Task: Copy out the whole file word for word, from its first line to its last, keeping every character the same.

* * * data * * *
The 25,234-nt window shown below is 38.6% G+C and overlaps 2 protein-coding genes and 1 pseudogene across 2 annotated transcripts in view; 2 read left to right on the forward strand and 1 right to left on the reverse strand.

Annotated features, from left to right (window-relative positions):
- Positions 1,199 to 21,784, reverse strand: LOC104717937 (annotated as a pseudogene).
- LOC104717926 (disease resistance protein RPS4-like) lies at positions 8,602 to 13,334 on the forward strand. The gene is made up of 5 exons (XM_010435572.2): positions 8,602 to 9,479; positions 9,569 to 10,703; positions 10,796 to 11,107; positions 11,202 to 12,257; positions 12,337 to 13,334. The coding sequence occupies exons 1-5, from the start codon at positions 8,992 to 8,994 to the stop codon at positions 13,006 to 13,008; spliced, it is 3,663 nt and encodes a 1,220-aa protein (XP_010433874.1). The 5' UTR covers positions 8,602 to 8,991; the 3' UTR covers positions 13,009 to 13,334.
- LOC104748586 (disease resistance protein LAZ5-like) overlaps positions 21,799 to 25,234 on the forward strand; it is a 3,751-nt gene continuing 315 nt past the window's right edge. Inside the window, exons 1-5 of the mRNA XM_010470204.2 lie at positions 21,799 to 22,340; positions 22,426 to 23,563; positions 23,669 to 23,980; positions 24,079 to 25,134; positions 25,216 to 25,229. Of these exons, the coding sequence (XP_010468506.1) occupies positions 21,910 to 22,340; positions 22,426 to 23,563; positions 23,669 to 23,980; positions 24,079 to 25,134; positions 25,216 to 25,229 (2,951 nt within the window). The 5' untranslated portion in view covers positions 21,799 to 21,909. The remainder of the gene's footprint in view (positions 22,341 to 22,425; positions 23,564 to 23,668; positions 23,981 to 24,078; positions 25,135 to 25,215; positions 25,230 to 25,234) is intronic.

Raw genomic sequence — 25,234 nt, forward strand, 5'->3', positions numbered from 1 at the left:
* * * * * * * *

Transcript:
The 25,234-nt window shown below is 38.6% G+C and overlaps 2 protein-coding genes and 1 pseudogene across 2 annotated transcripts in view; 2 read left to right on the forward strand and 1 right to left on the reverse strand.

Annotated features, from left to right (window-relative positions):
- Positions 1,199 to 21,784, reverse strand: LOC104717937 (annotated as a pseudogene).
- LOC104717926 (disease resistance protein RPS4-like) lies at positions 8,602 to 13,334 on the forward strand. The gene is made up of 5 exons (XM_010435572.2): positions 8,602 to 9,479; positions 9,569 to 10,703; positions 10,796 to 11,107; positions 11,202 to 12,257; positions 12,337 to 13,334. The coding sequence occupies exons 1-5, from the start codon at positions 8,992 to 8,994 to the stop codon at positions 13,006 to 13,008; spliced, it is 3,663 nt and encodes a 1,220-aa protein (XP_010433874.1). The 5' UTR covers positions 8,602 to 8,991; the 3' UTR covers positions 13,009 to 13,334.
- LOC104748586 (disease resistance protein LAZ5-like) overlaps positions 21,799 to 25,234 on the forward strand; it is a 3,751-nt gene continuing 315 nt past the window's right edge. Inside the window, exons 1-5 of the mRNA XM_010470204.2 lie at positions 21,799 to 22,340; positions 22,426 to 23,563; positions 23,669 to 23,980; positions 24,079 to 25,134; positions 25,216 to 25,229. Of these exons, the coding sequence (XP_010468506.1) occupies positions 21,910 to 22,340; positions 22,426 to 23,563; positions 23,669 to 23,980; positions 24,079 to 25,134; positions 25,216 to 25,229 (2,951 nt within the window). The 5' untranslated portion in view covers positions 21,799 to 21,909. The remainder of the gene's footprint in view (positions 22,341 to 22,425; positions 23,564 to 23,668; positions 23,981 to 24,078; positions 25,135 to 25,215; positions 25,230 to 25,234) is intronic.

Raw genomic sequence — 25,234 nt, forward strand, 5'->3', positions numbered from 1 at the left: